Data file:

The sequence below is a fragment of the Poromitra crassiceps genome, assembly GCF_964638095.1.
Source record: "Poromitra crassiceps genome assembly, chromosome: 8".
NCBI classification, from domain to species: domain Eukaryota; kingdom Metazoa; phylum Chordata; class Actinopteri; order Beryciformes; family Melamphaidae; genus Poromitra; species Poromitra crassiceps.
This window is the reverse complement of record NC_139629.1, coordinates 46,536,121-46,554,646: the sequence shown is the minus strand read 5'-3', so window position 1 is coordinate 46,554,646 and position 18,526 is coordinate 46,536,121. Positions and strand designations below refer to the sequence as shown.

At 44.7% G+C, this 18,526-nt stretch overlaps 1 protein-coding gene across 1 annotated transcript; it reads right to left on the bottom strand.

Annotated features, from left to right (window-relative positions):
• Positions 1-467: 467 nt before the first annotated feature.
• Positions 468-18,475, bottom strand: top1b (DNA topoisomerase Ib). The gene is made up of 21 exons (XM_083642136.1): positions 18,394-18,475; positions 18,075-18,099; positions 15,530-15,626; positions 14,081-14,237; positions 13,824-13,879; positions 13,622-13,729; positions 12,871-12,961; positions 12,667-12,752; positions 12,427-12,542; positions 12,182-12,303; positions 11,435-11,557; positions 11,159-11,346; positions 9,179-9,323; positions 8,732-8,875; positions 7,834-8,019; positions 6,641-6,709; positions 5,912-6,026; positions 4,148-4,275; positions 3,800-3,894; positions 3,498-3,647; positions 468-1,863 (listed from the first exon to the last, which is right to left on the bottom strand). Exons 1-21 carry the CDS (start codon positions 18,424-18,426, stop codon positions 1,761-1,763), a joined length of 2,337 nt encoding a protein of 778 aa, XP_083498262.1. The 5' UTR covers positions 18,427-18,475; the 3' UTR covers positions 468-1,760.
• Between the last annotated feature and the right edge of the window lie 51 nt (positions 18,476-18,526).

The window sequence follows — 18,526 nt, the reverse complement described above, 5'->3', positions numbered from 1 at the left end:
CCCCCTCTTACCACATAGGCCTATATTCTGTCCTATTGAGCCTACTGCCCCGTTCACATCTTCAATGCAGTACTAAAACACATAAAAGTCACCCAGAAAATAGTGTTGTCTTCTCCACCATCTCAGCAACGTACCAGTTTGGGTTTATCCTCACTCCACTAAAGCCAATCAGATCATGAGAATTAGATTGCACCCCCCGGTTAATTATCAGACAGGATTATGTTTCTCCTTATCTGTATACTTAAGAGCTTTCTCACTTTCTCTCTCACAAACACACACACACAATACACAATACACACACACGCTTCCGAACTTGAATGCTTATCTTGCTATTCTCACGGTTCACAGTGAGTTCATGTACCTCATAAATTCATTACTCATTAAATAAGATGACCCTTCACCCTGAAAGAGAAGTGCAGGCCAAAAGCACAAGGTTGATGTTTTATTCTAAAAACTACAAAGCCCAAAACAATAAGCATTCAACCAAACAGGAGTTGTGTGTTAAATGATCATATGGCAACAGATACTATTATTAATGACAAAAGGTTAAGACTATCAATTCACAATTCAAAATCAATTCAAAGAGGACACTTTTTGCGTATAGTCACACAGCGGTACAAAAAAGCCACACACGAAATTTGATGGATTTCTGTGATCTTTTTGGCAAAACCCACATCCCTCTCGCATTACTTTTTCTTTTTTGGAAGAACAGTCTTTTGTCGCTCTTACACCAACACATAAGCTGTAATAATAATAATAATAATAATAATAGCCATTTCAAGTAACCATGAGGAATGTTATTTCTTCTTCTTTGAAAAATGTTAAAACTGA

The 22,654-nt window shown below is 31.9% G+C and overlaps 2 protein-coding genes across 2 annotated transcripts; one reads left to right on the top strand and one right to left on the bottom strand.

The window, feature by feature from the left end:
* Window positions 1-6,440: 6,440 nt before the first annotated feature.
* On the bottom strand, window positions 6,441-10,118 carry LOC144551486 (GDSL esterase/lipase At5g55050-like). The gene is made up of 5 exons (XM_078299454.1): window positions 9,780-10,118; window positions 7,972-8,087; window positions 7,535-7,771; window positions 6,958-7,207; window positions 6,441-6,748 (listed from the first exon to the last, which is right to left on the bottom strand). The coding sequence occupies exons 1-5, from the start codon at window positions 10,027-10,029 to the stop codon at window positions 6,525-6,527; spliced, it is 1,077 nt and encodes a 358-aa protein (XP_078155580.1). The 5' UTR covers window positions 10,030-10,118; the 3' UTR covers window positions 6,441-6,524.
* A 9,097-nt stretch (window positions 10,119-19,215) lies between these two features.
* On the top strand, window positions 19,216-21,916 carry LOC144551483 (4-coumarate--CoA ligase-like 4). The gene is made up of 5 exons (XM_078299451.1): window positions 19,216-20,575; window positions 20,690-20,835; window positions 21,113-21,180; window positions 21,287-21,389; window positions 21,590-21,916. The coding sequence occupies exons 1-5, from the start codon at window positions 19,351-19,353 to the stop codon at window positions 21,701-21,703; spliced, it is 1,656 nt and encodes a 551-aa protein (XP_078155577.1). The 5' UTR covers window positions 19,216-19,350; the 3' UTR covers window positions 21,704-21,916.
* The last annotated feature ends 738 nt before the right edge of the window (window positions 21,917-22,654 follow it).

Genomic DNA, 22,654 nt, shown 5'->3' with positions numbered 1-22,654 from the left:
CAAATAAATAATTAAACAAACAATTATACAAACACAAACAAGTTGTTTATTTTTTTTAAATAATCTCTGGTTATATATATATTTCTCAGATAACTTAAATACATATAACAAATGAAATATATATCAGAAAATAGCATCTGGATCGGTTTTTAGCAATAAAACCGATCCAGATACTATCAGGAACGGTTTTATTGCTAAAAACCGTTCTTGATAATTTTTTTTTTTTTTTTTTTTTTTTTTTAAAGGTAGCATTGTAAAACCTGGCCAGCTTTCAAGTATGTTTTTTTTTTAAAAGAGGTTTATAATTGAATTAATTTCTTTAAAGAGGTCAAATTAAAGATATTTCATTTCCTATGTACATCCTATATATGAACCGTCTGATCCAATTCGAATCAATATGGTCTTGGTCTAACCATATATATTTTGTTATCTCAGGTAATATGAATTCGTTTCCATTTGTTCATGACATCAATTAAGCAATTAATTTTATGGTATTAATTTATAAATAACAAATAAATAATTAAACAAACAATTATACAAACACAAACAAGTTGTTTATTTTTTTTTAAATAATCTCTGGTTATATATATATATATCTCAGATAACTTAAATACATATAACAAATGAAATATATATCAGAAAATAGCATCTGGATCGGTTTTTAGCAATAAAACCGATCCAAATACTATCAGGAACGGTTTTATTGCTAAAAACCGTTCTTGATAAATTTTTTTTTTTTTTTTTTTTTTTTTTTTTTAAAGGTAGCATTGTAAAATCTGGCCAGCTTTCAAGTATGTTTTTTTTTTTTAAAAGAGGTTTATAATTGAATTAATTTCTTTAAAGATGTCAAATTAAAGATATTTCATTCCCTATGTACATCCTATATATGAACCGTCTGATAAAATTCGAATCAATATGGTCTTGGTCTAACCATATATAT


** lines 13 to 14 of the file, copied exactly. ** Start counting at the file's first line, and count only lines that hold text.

The window, feature by feature from the left end:
* Window positions 1-6,440: 6,440 nt before the first annotated feature.